Original Article| Volume 40, P14-23, November 2019

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Carbetocin reduces the need for additional uterotonics in elective caesarean delivery: a systematic review, meta-analysis and trial sequential analysis of randomised controlled trials


      • Carbetocin is superior to oxytocin against postpartum hemorrhage in mixed populations.
      • Data were analysed only from patients having elective caesarean deliveries.
      • Trial sequential analysis showed carbetocin reduced need for additional uterotonics.
      • Additional trials are needed to show the effect of carbetocin on bleeding-related outcomes.



      Carbetocin has been found to be superior to oxytocin in terms of need for additional uterotonics and prevention of postpartum haemorrhage at caesarean delivery. However, this is based on combined data from labouring and non-labouring parturients and it remains unclear how effective carbetocin is in the purely elective setting. The aim of this review was to compare carbetocin to oxytocin in elective caesarean delivery.


      Medline, Embase, CINAHL, Web of Science, and the Cochrane databases were searched for randomised controlled trials in any language. The primary outcome was need for additional uterotonics. Secondary outcomes were mean blood loss, need for blood transfusion and incidence of postpartum haemorrhage >1000 mL.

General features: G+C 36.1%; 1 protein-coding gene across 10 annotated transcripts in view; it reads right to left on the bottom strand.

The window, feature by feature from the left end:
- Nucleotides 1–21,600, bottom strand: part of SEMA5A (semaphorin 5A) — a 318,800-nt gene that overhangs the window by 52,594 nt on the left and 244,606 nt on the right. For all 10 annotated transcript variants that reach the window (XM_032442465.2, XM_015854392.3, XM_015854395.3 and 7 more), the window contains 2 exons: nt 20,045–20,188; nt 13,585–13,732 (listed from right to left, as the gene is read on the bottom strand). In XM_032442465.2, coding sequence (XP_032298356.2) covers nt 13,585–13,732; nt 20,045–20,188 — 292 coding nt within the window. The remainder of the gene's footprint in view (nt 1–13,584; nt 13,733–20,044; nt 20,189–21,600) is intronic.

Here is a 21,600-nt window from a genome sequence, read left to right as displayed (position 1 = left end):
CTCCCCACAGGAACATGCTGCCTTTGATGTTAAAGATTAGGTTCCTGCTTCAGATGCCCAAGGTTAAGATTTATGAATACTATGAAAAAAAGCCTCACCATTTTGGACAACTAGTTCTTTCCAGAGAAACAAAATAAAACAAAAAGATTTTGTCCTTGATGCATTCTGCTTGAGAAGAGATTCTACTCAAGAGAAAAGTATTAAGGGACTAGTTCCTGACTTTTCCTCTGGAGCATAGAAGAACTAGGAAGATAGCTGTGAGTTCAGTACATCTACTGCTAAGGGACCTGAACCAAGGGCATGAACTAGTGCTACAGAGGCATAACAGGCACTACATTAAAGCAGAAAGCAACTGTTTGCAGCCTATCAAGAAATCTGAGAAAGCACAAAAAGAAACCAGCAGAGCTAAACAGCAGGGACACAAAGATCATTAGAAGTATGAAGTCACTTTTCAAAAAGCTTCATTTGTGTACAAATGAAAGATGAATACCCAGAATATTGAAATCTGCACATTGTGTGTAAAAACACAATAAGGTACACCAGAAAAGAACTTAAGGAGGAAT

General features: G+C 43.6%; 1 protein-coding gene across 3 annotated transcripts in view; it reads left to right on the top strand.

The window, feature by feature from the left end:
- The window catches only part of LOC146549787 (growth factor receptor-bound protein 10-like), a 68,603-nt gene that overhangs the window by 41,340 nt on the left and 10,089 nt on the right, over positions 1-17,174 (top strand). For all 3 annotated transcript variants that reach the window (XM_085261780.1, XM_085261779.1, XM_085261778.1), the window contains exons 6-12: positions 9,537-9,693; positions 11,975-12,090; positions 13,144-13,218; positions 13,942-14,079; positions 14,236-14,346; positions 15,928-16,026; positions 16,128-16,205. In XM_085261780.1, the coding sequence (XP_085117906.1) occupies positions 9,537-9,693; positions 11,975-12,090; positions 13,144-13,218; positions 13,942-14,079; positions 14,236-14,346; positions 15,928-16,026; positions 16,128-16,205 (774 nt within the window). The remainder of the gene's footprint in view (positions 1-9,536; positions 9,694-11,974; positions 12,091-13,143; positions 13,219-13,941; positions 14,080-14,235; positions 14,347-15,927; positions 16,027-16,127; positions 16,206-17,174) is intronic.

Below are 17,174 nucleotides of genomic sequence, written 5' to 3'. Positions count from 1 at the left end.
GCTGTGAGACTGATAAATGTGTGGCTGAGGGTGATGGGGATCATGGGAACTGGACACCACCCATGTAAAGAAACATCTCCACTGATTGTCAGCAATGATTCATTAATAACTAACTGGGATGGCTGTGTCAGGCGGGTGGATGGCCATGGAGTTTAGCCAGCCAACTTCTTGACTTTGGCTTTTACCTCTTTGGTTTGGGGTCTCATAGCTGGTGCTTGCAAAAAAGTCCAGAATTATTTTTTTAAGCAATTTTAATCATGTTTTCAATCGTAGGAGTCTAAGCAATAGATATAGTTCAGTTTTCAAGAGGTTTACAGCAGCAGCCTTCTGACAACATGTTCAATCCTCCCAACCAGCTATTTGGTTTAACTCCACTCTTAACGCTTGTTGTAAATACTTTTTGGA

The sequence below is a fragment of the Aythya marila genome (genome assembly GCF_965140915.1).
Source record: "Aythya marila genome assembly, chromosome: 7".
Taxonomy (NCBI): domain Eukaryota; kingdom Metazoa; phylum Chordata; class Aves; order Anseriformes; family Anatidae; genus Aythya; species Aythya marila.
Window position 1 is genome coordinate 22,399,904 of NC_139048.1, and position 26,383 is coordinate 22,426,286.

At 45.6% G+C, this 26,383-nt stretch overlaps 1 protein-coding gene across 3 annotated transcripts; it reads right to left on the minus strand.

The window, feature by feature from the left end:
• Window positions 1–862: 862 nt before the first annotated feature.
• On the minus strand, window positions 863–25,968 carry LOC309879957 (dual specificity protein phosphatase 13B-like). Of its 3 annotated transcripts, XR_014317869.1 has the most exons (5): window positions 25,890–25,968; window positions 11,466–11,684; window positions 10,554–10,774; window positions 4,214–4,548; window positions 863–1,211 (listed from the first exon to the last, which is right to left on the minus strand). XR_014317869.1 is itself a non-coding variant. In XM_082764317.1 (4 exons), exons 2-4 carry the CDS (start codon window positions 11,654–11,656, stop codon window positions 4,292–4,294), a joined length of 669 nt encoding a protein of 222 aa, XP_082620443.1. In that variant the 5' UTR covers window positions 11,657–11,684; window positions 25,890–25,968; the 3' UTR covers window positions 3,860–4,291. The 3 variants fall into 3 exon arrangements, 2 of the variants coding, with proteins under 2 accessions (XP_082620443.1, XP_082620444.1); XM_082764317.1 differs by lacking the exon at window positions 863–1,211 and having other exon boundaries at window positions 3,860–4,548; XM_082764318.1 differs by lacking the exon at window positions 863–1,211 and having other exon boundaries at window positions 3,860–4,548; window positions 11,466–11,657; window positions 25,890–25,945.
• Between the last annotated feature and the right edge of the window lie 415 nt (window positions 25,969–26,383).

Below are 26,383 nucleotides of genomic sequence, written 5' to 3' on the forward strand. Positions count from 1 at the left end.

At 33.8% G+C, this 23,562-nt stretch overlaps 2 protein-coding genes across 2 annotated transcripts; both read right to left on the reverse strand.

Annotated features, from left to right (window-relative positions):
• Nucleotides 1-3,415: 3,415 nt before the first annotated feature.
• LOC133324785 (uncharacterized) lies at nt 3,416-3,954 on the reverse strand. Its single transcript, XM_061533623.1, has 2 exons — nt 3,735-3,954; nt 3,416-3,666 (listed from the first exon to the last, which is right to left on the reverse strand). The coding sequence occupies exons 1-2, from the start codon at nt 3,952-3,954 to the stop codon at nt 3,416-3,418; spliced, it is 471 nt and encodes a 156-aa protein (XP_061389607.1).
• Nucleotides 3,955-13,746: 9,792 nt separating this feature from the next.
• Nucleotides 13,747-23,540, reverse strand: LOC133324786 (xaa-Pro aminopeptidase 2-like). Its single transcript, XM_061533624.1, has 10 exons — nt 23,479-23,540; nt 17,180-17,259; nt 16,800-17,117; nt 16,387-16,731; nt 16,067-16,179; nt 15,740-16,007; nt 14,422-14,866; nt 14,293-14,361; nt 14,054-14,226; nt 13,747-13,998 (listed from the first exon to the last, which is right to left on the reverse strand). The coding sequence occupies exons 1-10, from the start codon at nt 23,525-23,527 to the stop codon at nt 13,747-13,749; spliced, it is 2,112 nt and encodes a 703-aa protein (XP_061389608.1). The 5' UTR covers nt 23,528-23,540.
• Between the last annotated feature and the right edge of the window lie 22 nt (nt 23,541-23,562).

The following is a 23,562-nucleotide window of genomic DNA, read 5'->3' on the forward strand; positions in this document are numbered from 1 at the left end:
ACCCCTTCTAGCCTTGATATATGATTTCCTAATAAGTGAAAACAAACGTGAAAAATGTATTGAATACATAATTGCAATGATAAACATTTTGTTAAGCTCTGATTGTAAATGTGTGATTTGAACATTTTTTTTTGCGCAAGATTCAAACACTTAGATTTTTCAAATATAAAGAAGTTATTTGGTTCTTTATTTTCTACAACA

Nine studies with a total of 1962 patients were included. Trial sequential analysis confirmed that the information size (n=1692) had surpassed that required (n=1166) in order to demonstrate a statistically significant reduction in the use of additional uterotonics. Need for additional uterotonics was reduced by 53% with carbetocin compared to oxytocin (OR 0.47, 95% CI 0.34 to 0.64; P <0.001, I2=63.5). The number needed-to-treat was 11. The risk of bias, data heterogeneity and inconsistency in reporting bleeding outcomes made it difficult to reach definite conclusions about prevention of PPH.


      Carbetocin is associated with a reduced need for additional uterotonics when compared with oxytocin at elective caesarean delivery. Standardisation of bleeding-related outcomes in studies is necessary to facilitate synthesis of data in future analyses.


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